New study finds no evidence for theory humans wiped out megafauna

May 06, 2013
This is an artist's reconstruction of an extinct marsupial lion -- Thylacoleo carnifex. Artwork: Peter Schouten

Most species of gigantic animals that once roamed Australia had disappeared by the time people arrived, a major review of the available evidence has concluded.

The research challenges the claim that humans were primarily responsible for the demise of the in a proposed "extinction window" between 40,000 and 50,000 years ago, and points the finger instead at .

An international team led by the University of , and including researchers at the University of Queensland, the University of New England, and the University of Washington, carried out the study. It is published in the Proceedings of the National Academy of Sciences.

"The interpretation that humans drove the extinction rests on assumptions that increasingly have been shown to be incorrect. Humans may have played some role in the loss of those species that were still surviving when people arrived about 45,000 to 50,000 years ago – but this also needs to be demonstrated," said Associate Professor Stephen Wroe, from UNSW, the lead author of the study.

"There has never been any direct evidence of humans preying on extinct megafauna in Sahul, or even of a tool-kit that was appropriate for big-game hunting," he said.

About 90 giant animal species once inhabited the continent of Sahul, which included mainland Australia, New Guinea and Tasmania.

"These leviathans included the largest marsupial that ever lived – the rhinoceros-sized Diprotodon – and short-faced kangaroos so big we can't even be sure they could hop. Preying on them were goannas the size of large with toxic saliva and bizarre but deadly marsupial lions with flick-blades on their thumbs and bolt cutters for teeth," said Associate Professor Wroe.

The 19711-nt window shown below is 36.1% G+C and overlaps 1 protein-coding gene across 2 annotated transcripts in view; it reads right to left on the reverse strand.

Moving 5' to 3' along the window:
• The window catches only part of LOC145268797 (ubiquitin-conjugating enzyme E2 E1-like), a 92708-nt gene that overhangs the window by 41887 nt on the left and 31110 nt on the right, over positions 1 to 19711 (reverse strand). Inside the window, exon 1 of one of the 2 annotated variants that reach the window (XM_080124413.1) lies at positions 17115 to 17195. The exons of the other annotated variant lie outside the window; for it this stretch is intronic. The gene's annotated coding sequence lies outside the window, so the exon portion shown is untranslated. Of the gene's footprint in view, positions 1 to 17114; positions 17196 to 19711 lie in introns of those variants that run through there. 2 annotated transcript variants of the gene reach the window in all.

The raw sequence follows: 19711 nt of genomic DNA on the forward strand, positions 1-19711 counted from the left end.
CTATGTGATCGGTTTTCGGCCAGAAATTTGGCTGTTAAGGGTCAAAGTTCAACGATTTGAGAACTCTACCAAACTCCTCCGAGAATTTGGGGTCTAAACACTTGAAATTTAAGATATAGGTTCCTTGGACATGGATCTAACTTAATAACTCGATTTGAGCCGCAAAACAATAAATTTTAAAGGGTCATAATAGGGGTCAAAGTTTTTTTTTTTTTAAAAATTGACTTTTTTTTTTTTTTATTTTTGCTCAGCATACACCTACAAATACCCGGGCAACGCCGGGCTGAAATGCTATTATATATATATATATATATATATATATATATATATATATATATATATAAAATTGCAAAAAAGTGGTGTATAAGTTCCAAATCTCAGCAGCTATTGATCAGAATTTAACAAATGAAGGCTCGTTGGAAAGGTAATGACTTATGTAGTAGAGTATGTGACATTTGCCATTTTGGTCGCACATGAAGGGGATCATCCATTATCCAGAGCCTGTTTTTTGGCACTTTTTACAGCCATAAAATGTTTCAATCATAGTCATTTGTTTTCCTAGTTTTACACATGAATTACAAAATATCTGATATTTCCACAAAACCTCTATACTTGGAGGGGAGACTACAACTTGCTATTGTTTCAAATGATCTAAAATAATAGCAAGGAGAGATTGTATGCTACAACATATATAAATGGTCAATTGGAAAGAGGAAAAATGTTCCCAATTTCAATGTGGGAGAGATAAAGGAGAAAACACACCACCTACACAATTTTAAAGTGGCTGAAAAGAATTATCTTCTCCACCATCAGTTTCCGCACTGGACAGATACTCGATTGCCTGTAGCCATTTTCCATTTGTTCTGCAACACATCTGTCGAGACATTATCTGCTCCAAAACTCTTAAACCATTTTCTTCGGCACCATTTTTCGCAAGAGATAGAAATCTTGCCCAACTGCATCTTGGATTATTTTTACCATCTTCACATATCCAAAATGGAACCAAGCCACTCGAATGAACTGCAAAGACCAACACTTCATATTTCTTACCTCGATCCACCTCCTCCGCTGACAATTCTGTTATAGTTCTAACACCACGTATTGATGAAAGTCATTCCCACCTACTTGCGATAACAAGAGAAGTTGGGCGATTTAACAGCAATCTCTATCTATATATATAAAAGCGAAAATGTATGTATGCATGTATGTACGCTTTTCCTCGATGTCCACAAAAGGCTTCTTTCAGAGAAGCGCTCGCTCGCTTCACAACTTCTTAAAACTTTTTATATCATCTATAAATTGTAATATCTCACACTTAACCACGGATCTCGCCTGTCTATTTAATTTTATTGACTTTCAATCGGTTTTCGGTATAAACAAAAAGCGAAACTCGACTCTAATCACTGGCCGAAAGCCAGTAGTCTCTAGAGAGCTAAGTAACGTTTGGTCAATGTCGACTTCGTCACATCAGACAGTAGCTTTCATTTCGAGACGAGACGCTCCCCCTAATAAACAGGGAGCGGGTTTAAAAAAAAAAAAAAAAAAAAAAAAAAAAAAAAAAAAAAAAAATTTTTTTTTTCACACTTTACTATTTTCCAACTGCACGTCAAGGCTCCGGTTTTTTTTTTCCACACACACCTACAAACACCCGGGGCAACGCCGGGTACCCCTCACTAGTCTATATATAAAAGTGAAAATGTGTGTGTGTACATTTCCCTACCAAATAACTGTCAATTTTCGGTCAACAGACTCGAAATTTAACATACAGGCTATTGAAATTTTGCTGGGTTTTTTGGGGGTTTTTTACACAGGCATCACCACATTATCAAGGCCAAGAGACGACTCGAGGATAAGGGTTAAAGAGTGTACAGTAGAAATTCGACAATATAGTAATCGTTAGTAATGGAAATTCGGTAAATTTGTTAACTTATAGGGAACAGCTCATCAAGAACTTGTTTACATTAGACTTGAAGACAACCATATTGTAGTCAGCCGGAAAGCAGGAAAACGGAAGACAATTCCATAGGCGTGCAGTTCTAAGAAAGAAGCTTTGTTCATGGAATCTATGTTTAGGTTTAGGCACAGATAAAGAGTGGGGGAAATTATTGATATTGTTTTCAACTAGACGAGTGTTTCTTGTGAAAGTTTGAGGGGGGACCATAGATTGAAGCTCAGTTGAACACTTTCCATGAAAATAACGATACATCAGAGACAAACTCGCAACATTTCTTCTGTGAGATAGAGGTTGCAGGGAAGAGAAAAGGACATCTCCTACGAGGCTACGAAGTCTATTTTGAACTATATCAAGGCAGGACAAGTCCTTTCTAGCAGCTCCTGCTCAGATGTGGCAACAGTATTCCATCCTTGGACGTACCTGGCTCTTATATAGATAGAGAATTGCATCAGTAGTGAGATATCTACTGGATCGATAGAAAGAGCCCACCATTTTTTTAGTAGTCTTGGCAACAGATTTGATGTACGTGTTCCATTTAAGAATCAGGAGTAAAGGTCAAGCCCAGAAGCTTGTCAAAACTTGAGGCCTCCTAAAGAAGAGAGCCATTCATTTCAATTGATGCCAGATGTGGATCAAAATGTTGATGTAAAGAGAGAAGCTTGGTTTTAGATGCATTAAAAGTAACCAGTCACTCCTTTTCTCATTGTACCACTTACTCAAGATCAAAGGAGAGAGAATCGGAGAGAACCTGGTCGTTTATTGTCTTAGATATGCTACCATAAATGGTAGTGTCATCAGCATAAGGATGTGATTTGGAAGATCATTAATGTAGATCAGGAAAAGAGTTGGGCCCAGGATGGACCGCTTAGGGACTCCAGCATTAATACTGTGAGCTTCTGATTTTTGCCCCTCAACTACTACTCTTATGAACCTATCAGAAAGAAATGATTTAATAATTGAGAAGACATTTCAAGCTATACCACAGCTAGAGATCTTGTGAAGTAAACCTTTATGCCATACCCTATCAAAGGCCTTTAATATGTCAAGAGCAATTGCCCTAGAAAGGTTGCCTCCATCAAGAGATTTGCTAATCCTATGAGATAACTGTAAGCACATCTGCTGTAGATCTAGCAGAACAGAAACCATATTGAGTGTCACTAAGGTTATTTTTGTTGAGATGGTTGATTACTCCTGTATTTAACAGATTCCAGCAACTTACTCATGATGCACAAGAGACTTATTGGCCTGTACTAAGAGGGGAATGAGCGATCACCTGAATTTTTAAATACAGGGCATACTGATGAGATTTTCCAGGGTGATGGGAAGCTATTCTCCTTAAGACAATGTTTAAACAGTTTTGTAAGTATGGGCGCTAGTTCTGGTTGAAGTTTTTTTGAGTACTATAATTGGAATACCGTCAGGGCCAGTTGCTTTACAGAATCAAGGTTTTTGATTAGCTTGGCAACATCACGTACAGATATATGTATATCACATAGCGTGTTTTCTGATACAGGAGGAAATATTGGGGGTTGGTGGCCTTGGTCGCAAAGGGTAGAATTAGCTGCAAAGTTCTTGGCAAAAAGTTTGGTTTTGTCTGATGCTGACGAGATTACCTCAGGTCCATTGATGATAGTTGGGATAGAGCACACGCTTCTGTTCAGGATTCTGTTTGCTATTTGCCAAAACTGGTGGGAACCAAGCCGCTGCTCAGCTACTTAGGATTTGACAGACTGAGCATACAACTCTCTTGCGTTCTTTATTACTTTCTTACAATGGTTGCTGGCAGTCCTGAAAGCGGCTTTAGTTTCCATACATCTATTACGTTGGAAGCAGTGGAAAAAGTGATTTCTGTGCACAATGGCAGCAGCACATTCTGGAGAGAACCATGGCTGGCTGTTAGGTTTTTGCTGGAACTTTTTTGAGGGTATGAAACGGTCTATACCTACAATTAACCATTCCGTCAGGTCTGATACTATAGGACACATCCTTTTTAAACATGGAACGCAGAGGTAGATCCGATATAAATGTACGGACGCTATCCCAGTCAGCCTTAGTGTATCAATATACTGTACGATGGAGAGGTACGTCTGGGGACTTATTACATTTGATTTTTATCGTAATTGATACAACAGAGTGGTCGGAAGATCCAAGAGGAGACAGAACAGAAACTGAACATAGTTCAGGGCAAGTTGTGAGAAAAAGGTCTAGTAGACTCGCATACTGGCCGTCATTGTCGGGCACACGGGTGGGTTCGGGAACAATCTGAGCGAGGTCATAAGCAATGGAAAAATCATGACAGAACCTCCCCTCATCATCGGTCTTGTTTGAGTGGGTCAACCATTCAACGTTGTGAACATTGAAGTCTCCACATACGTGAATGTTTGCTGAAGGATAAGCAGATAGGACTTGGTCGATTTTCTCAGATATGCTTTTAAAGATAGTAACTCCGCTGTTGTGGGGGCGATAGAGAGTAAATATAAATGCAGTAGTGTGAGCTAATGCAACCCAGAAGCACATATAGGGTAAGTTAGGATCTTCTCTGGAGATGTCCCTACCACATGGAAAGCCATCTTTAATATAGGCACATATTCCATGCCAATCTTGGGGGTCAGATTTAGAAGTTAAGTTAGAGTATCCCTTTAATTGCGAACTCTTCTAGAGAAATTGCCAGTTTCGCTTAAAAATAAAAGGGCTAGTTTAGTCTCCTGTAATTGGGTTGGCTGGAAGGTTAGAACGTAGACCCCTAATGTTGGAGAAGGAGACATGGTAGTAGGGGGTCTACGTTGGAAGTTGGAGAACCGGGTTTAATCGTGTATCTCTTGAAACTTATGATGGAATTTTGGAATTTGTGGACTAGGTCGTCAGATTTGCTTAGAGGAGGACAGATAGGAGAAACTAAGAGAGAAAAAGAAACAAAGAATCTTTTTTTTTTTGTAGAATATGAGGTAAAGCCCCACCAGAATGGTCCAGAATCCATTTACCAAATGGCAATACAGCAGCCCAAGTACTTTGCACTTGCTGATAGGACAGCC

The review concludes there is only firm evidence for about 8 to 14 megafauna species still existing when Aboriginal people arrived. About 50 species, for example, are absent from the of the past 130,000 years.

Recent studies of Antarctic ice cores, ancient lake levels in central Australia, and other environmental indicators also suggest Sahul - which was at times characterised by a vast desert - experienced an increasingly arid and erratic climate during the past 450,000 years.

Arguments that humans were to blame have also focused on the traditional Aboriginal practice of burning the landscape. But recent research suggests that the fire history of the continent was more closely linked to climate than activity, and increases in burning occurred long before people arrived.

"It is now increasingly clear that the disappearance of the megafauna of Sahul took place over tens, if not hundreds, of millennia under the influence of inexorable, albeit erratic, climatic deterioration," said Associate Professor Wroe.

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More information: Climate change frames debate over the extinction of megafauna in Sahul (Pleistocene Australia-New Guinea) www.pnas.org/cgi/doi/10.1073/pnas.1302698110

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User comments : 8

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NotParker
1.5 / 5 (16) May 06, 2013
Honestly, if they are rewriting history to blame "climate change" their theories are garbage.

"there is only firm evidence for about 8 to 14 megafauna species still existing when Aboriginal people arrived."

8 to 14. Sounds like climate science to me. Can't get an accurate number from them.

"About 50 species, for example, are absent from the fossil record of the past 130,000 years."

About 50? Why not 42 to 58?

They can't even decide whether 8 or 14 or in between were alive at one point, but are sure that 50 weren't there?

Jokers.
Shakescene21
2.1 / 5 (10) May 06, 2013